CM: That sequence required the danger of falling. I was scouting New Zealand, which is a magnificent place to shoot, by the way. But everywhere I went, I could not find the fall I wanted. There are many impressive mountains there, but they slope. I needed a sheer precipice. I told my location coordinator: “Don’t bring me a place I can fall down. Bring me a place I can fall off. When he showed me a picture of Pulpit Rock [Preikestolen], I knew immediately that was the place.

Everything had to be brought in by helicopter, including the helipads to land the helicopters (the only other way to the summit is a two-hour hike). Cranes, stunt rigs, crew facilities, catering—it was all brought in over a period of two days. A massive undertaking. I had three days to shoot what I needed. Experience taught me I’d likely lose half my time up there to bad weather, so I planned accordingly and, sure enough, we lost a day and a half. Twenty minutes after the last shot, it started raining. Our helicopter made it out minutes before the weather would have grounded us. Moments later it was snowing and the rock stayed buried for the rest of the winter. We were that close to not finishing. As we like to say, and we say it often, it ain’t Mission: Difficult.

It’s important to note that I am not a lover of extreme environments. I like my couch and my dogs and a cup of hot tea. Yet somehow the requirements of story take me to these places and I go with them. My producer, the incomparable Jake Myers, also worked on The Revenant—which is legendary for its remote, bitterly cold locations. While making that movie, he ran into a couple of crew who had worked on Jack Reacher with us. They said: “This is bad, but it doesn’t come close to the quarry in Jack Reacher. That was hell.”

I don’t say this as a point of pride. I say this so you can appreciate the work our crew put into the movie. These people were incredible. They moved mountains, sometimes literally.

FJI: The M:I series has raised the bar for chases. You even developed proprietary equipment for a Rogue Nationsequence. Can you talk about Cruise on a motorcycle in Paris in this movie?

CM: Tom and I both love Paris and wanted a chase that would celebrate the city. I showed him a short film called Rendezvous which, if you haven’t seen it, you should check out on YouTube. It’s a single, uninterrupted eight-minute POV speeding though the streets of pre-dawn Paris past all the major landmarks. It became a touchstone for us. I designed a sequence to show as much of the city as I could—in, over, under. Cars, boats, trucks, motorcycles, helicopters. The city was incredibly accommodating. I still can’t believe they let us do it.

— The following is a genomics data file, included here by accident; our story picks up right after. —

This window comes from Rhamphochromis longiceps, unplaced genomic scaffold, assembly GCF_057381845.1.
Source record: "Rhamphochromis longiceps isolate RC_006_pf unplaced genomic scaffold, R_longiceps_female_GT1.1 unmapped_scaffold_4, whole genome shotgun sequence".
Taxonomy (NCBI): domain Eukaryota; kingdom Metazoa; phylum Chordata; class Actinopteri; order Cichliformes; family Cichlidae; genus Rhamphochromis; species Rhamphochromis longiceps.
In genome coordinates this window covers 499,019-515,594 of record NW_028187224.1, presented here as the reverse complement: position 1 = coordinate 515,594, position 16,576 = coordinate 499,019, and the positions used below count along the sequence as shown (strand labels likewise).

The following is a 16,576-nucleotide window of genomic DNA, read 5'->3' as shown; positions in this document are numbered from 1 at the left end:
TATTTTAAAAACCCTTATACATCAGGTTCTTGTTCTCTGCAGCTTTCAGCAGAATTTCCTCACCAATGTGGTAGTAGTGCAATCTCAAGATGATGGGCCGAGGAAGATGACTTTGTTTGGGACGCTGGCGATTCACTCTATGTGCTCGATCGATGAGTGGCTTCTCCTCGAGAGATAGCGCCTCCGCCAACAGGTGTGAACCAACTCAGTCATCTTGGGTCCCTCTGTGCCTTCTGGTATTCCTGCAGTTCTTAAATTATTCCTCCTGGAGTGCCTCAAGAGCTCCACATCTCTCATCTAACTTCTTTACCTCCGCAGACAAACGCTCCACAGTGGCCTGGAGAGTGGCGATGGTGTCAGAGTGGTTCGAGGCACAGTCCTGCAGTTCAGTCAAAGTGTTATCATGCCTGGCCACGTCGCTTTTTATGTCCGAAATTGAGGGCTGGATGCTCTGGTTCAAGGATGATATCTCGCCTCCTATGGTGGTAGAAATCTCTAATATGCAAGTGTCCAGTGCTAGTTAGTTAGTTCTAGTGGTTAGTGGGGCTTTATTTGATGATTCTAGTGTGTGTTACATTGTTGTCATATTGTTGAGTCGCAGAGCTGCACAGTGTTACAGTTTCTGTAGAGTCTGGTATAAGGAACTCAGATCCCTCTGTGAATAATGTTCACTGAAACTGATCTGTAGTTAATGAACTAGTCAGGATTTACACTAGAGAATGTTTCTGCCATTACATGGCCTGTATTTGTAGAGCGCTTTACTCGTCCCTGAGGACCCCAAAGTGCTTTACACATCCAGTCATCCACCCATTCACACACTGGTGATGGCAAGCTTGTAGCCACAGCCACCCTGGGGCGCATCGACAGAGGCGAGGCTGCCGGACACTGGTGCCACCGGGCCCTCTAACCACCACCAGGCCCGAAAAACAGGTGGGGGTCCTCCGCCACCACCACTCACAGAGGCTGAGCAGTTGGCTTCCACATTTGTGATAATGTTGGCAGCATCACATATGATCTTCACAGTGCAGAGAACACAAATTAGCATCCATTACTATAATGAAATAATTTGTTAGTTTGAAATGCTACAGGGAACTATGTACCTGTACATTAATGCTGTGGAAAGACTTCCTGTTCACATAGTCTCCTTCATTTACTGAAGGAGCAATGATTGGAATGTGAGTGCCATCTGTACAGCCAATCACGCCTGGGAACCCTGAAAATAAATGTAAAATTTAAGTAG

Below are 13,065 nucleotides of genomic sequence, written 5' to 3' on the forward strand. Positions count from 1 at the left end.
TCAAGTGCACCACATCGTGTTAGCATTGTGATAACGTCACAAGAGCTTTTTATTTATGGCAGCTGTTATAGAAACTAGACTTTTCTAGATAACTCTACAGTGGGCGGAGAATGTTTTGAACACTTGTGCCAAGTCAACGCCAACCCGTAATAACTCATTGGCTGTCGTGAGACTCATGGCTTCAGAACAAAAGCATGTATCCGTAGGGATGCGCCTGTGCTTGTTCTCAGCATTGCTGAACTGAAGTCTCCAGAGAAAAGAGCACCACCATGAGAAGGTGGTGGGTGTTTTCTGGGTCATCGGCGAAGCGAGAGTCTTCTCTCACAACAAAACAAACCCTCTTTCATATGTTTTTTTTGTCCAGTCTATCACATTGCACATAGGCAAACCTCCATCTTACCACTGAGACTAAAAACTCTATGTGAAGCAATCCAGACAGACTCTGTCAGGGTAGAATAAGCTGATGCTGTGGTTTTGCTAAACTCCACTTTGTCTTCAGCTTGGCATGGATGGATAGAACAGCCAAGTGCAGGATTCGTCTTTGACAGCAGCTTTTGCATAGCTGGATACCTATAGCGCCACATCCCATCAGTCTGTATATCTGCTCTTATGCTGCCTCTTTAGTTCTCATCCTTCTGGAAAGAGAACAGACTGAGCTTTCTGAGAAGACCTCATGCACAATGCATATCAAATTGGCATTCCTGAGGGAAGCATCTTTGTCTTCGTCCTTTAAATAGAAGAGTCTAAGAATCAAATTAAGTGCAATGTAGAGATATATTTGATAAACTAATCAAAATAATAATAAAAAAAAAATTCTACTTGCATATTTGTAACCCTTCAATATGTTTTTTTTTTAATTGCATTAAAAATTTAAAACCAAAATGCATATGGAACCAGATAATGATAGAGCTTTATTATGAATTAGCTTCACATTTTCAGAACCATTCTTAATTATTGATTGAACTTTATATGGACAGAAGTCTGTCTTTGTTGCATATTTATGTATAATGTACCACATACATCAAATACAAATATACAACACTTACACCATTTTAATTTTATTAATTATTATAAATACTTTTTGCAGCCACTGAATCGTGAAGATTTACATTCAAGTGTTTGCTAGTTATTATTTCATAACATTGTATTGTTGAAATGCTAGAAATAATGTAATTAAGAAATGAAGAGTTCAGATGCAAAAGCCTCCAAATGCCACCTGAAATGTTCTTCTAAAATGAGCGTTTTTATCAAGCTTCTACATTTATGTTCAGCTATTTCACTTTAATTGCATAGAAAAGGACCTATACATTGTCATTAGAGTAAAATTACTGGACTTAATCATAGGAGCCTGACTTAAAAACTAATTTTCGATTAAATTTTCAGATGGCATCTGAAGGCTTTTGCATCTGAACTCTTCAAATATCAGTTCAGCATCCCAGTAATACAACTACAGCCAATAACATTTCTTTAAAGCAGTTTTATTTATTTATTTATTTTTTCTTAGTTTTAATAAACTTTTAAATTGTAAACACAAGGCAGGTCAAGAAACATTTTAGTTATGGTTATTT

Tom and I learned a lot from the motorcycle chase in Rogue Nation and wanted to take that to the next level. But narrow city streets were much more challenging than a wide-open Moroccan highway. We devised rigs that would allow Tom to navigate the city more safely without a helmet, but those rigs failed. I looked at Tom on the first day and asked: “What do we do now?”

Tom sighed and said: “We gotta shoot, man.”

He mounted up and took off.

The next night I went to watch dailies at a theatre the production had rented. I came to find out it was owned by the director of Rendezvous.

If I never make another film, I’ll always have Paris.

FJI: Some cast members in Falloutreturn from previous entries, including Monaghan, Baldwin and Ving Rhames. And Rebecca Ferguson, who was a standout in the previous movie, is back as Ilsa Faust. Why do you think she is such a good foil for Ethan Hunt?

CM: Rebecca has the remarkable capacity to convey inner strength and vulnerability at the same time. She is tough, focused, dedicated, driven—while at the same time conveying and inspiring sympathy simultaneously. And she does it all without ever losing her sense of humor. All of this comes together to form Ilsa’s real power: When she leaves, you can’t wait for her to come back. This allows her to move in and out of the story with ease and keeps her from ever becoming a mere accessory.

Most importantly, Ilsa has her own story, her own problems to deal with independent of Ethan’s. In Rogue Nation those problems were aligned. In this movie they are in conflict.

Ultimately, Ilsa is great with Ethan precisely because she’s not a foil. She’s her own person.